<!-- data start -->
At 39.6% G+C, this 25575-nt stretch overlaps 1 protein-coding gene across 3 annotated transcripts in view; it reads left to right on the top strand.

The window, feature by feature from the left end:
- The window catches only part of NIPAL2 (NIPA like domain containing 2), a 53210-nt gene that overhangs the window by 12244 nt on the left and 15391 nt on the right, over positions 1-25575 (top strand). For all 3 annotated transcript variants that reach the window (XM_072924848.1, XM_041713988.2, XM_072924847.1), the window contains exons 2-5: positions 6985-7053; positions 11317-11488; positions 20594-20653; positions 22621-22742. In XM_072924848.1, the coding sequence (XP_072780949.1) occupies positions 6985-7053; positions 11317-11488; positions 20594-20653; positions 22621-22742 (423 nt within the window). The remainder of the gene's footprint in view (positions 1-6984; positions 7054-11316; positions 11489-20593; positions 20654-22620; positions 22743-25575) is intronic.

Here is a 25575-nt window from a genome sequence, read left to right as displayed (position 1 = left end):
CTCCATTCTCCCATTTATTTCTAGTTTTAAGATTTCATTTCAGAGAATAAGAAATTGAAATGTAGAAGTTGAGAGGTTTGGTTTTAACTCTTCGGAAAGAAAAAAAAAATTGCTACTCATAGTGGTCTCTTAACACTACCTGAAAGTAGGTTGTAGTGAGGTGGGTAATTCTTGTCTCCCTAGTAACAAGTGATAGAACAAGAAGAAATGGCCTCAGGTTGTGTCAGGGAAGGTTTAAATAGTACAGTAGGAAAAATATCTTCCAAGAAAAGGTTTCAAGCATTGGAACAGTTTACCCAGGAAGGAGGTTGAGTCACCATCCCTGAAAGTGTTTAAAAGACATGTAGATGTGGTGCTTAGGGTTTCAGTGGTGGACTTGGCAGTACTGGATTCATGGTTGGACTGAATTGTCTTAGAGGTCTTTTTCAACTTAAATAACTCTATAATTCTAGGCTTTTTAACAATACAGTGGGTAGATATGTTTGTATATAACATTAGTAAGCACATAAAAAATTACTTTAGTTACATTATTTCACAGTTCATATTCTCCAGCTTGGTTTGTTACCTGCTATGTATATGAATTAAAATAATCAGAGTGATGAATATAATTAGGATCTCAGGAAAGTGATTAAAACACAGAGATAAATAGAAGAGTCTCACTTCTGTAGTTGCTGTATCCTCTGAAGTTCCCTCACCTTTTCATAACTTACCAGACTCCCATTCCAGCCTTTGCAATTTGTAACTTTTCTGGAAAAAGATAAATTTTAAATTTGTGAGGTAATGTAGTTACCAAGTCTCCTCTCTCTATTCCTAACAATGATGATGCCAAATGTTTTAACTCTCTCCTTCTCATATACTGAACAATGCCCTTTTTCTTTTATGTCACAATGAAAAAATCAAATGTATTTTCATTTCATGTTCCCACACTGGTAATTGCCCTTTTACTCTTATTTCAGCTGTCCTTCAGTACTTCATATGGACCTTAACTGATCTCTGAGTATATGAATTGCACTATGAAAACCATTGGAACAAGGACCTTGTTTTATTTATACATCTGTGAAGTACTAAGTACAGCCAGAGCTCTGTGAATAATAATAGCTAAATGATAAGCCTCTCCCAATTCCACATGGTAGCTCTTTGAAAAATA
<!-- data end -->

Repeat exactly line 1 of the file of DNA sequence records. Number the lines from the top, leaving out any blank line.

At 39.6% G+C, this 25575-nt stretch overlaps 1 protein-coding gene across 3 annotated transcripts in view; it reads left to right on the top strand.